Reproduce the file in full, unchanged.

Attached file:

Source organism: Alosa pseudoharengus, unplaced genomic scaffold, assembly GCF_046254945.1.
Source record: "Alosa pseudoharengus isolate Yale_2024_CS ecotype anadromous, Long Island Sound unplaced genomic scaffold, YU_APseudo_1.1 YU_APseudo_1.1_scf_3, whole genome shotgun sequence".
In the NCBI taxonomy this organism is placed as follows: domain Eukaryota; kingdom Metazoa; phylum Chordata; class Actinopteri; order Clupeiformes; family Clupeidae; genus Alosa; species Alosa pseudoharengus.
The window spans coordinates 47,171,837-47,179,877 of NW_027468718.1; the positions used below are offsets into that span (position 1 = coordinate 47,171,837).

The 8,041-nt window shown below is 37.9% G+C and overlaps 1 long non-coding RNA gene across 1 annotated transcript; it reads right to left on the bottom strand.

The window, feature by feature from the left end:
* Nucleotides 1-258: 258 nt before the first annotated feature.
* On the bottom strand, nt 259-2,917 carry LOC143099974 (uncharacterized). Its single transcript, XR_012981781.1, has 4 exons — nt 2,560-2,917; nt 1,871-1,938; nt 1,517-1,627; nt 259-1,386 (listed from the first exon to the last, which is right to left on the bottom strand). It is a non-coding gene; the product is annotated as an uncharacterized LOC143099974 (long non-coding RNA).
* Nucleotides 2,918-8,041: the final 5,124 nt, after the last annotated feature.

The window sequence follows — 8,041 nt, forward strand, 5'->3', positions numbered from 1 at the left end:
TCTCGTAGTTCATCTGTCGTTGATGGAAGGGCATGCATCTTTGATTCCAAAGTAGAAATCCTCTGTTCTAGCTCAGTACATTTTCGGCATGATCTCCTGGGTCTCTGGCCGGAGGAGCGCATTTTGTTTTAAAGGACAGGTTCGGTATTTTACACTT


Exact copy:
Source organism: Alosa pseudoharengus, unplaced genomic scaffold, assembly GCF_046254945.1.
Source record: "Alosa pseudoharengus isolate Yale_2024_CS ecotype anadromous, Long Island Sound unplaced genomic scaffold, YU_APseudo_1.1 YU_APseudo_1.1_scf_3, whole genome shotgun sequence".
In the NCBI taxonomy this organism is placed as follows: domain Eukaryota; kingdom Metazoa; phylum Chordata; class Actinopteri; order Clupeiformes; family Clupeidae; genus Alosa; species Alosa pseudoharengus.
The window spans coordinates 47,171,837-47,179,877 of NW_027468718.1; the positions used below are offsets into that span (position 1 = coordinate 47,171,837).

The 8,041-nt window shown below is 37.9% G+C and overlaps 1 long non-coding RNA gene across 1 annotated transcript; it reads right to left on the bottom strand.

The window, feature by feature from the left end:
* Nucleotides 1-258: 258 nt before the first annotated feature.
* On the bottom strand, nt 259-2,917 carry LOC143099974 (uncharacterized). Its single transcript, XR_012981781.1, has 4 exons — nt 2,560-2,917; nt 1,871-1,938; nt 1,517-1,627; nt 259-1,386 (listed from the first exon to the last, which is right to left on the bottom strand). It is a non-coding gene; the product is annotated as an uncharacterized LOC143099974 (long non-coding RNA).
* Nucleotides 2,918-8,041: the final 5,124 nt, after the last annotated feature.

The window sequence follows — 8,041 nt, forward strand, 5'->3', positions numbered from 1 at the left end:
TCTCGTAGTTCATCTGTCGTTGATGGAAGGGCATGCATCTTTGATTCCAAAGTAGAAATCCTCTGTTCTAGCTCAGTACATTTTCGGCATGATCTCCTGGGTCTCTGGCCGGAGGAGCGCATTTTGTTTTAAAGGACAGGTTCGGTATTTTACACTT